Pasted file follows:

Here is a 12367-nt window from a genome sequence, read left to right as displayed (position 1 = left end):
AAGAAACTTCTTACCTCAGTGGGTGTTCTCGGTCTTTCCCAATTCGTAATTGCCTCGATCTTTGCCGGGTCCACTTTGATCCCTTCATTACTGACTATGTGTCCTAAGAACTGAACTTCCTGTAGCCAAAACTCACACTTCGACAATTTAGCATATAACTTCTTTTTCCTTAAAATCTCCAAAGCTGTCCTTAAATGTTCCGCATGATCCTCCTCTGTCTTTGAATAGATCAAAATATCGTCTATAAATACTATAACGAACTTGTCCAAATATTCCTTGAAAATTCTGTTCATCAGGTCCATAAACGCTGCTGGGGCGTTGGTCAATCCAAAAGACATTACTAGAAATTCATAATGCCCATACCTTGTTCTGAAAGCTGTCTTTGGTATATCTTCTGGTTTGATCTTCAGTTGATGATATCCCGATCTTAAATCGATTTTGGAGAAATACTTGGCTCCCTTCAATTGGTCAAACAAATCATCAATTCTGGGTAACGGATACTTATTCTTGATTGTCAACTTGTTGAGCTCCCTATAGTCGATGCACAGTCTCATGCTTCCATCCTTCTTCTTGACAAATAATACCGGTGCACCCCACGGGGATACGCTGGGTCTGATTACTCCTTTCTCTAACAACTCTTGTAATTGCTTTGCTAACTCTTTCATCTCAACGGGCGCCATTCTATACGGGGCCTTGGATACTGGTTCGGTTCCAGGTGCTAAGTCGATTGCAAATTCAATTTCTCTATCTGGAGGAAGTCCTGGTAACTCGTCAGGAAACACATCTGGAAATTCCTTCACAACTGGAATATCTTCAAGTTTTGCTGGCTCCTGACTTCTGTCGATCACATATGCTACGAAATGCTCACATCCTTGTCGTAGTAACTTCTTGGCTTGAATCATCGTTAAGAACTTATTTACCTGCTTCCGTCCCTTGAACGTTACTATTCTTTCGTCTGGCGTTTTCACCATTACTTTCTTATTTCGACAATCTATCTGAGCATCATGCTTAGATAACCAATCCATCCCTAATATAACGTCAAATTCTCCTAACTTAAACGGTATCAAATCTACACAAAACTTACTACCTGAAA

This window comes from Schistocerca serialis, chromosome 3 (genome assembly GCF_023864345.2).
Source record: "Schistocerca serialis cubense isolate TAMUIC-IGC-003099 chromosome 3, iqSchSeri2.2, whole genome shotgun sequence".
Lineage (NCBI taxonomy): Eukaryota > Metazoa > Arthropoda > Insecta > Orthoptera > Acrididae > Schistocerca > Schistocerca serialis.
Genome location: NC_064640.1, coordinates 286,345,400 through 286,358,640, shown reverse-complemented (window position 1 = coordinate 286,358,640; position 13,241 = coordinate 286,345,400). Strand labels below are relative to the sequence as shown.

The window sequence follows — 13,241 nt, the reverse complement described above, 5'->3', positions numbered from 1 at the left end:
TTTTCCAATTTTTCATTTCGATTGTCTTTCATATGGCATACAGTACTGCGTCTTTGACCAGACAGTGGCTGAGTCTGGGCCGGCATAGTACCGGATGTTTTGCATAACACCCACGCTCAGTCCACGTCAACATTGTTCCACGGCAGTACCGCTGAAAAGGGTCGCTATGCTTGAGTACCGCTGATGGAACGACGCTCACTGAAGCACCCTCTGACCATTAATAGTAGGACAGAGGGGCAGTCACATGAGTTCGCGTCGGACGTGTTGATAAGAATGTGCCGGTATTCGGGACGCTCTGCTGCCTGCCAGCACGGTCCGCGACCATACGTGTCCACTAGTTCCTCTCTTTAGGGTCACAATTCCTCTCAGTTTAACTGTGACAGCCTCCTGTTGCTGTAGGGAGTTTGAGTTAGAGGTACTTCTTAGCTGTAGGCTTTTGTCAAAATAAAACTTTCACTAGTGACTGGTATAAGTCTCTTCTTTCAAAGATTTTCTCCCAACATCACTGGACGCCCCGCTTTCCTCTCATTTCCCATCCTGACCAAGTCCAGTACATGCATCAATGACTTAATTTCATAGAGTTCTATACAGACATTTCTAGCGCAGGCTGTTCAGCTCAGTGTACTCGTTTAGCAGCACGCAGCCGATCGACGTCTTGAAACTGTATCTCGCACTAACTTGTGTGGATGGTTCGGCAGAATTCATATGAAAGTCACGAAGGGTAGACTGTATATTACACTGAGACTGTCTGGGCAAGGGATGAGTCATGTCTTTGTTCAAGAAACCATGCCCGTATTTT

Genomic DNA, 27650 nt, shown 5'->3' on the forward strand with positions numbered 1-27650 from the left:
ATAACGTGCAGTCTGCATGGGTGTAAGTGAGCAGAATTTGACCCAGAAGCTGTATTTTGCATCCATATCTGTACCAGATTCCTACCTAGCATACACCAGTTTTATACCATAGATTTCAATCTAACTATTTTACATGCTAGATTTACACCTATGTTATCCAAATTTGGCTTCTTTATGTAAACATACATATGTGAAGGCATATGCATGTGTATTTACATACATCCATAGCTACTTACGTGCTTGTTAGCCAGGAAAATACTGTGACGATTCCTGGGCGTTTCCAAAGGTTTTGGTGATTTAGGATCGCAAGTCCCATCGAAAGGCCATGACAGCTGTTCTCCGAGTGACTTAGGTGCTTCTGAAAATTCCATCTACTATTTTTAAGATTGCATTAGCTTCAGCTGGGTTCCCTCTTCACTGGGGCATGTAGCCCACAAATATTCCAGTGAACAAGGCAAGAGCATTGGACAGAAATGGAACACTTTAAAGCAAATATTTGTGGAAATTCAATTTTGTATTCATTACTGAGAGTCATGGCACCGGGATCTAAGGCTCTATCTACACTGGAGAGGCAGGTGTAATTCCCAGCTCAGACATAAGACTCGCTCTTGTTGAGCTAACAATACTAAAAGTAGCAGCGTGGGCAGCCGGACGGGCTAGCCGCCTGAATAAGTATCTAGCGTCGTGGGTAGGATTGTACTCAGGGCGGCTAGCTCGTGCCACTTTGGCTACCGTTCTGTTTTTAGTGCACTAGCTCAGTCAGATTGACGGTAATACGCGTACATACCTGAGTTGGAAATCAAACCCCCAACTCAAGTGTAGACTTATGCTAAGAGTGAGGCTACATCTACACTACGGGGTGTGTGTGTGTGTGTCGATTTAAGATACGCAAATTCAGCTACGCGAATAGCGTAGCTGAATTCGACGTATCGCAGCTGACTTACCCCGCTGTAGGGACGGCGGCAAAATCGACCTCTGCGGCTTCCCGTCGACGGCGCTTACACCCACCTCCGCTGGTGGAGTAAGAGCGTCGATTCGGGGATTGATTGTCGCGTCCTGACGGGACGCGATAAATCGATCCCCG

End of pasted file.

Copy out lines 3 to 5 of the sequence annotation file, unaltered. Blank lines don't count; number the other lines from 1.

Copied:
This window comes from Schistocerca serialis, chromosome 3 (genome assembly GCF_023864345.2).
Source record: "Schistocerca serialis cubense isolate TAMUIC-IGC-003099 chromosome 3, iqSchSeri2.2, whole genome shotgun sequence".
Lineage (NCBI taxonomy): Eukaryota > Metazoa > Arthropoda > Insecta > Orthoptera > Acrididae > Schistocerca > Schistocerca serialis.